Barnett immediately noticed his B-25 had been hit by Japanese anti aircraft fire from the barge. He lost power in his left engine and had trouble with his rudder.

Ditching (landing on water) was not an option as the Japanese airbase at Babo was nearby and from there a fast patrol boat could reach the ditching location within an hour or so while requesting a Catalina rescue flying boat would take at least two hours to reach them. Being taken prisoner by the Japanese would entail an almost certain death, by execution or beheading.

He therefore set course to an open area he had spotted on their way in, some 60 kilometres from the coast and not within easy reach of Japanese troops.


After 5 - 10 minutes of flying he saw the open area, which proved to be a swampy area with some sago palm trees. Barnett told his crew, navigator Thomas R Wright, radio operator Peter P Whipland and air gunner Harold A Tantaquidgeon, to brace themselves and he put the B-25 down, wheels up, in the mud of the swamp.

It was a near perfect landing, with only an unlucky tree standing in their way in the last few metres of their slide through the mud.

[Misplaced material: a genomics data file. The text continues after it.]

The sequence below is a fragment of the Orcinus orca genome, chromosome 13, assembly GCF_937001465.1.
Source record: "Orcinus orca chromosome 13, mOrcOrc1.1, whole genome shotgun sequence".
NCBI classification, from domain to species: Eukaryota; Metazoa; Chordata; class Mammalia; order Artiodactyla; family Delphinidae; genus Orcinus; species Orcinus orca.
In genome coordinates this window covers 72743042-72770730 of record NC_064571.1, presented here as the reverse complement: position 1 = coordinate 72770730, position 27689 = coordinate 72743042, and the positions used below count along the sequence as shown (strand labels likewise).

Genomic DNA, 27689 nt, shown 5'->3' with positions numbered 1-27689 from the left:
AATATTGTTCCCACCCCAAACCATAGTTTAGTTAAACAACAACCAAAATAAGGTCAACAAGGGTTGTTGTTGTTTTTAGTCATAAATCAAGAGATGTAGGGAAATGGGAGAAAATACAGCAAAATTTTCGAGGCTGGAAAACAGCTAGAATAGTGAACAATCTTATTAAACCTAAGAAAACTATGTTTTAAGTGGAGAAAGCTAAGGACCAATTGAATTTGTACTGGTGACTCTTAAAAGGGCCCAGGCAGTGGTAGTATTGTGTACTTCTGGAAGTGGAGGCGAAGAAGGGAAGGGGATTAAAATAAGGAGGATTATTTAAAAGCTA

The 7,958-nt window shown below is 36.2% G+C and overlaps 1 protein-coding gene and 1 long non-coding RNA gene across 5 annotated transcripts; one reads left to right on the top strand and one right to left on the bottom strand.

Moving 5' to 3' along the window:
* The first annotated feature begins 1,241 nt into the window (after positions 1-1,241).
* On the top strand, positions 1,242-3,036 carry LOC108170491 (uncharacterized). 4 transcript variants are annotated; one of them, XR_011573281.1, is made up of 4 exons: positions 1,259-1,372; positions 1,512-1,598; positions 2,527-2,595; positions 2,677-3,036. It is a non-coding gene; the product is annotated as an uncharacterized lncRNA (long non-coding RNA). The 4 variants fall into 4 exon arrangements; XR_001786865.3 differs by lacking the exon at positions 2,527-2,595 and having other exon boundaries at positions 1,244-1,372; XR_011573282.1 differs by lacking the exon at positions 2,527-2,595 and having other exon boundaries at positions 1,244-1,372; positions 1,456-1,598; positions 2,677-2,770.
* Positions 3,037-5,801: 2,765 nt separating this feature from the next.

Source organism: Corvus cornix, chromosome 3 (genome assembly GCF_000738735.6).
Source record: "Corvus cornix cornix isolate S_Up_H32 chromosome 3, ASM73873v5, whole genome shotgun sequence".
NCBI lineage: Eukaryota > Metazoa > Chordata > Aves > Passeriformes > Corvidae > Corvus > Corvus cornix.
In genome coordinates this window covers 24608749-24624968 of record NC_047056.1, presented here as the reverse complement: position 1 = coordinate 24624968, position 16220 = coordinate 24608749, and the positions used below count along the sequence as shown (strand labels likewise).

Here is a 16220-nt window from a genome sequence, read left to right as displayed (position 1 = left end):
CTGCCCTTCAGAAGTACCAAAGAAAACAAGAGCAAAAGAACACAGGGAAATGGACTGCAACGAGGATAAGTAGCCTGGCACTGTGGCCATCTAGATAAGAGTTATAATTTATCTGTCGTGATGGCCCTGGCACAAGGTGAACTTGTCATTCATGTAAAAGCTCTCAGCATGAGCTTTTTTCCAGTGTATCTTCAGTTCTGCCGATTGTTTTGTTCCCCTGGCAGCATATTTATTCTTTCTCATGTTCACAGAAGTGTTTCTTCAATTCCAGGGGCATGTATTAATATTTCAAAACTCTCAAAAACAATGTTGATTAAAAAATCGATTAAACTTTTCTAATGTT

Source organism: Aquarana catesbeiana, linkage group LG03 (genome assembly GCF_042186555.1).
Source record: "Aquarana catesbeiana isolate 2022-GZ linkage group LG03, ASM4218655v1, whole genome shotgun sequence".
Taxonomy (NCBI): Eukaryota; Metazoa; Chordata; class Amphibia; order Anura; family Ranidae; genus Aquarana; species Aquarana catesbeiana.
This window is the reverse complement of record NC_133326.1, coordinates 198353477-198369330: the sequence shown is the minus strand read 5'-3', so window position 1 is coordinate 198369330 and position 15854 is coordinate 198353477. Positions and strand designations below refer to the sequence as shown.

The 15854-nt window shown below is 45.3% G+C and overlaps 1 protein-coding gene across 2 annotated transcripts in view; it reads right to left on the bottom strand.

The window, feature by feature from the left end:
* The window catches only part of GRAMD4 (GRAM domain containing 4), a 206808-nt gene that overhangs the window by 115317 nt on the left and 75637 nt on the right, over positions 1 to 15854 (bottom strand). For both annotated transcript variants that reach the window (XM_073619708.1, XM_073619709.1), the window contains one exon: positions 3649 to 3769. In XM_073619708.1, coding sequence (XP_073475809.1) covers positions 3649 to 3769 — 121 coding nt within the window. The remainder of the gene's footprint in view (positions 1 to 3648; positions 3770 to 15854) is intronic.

This tree caused the fuselage to break, just after the wing area. The jolt threw Tantaquidgeon and Whipland out of the plane, into the mud, with bruises and minor injuries.


They came to a full stop and the silence was only broken by their squadron mates in the B-25 flown by Lt Sorbo circling above their heads.

The crew realised they were on their own, in a swamp in the jungle of New Guinea. Possibly with head hunting Papua's around them, maybe also fresh water crocodiles, with Japanese troops out for their blood once they knew there were allied air men around and certainly with mosquito's and leeches out for their blood!


Would they have to walk out? Could they reach safety? Would the 5th Air Force send help?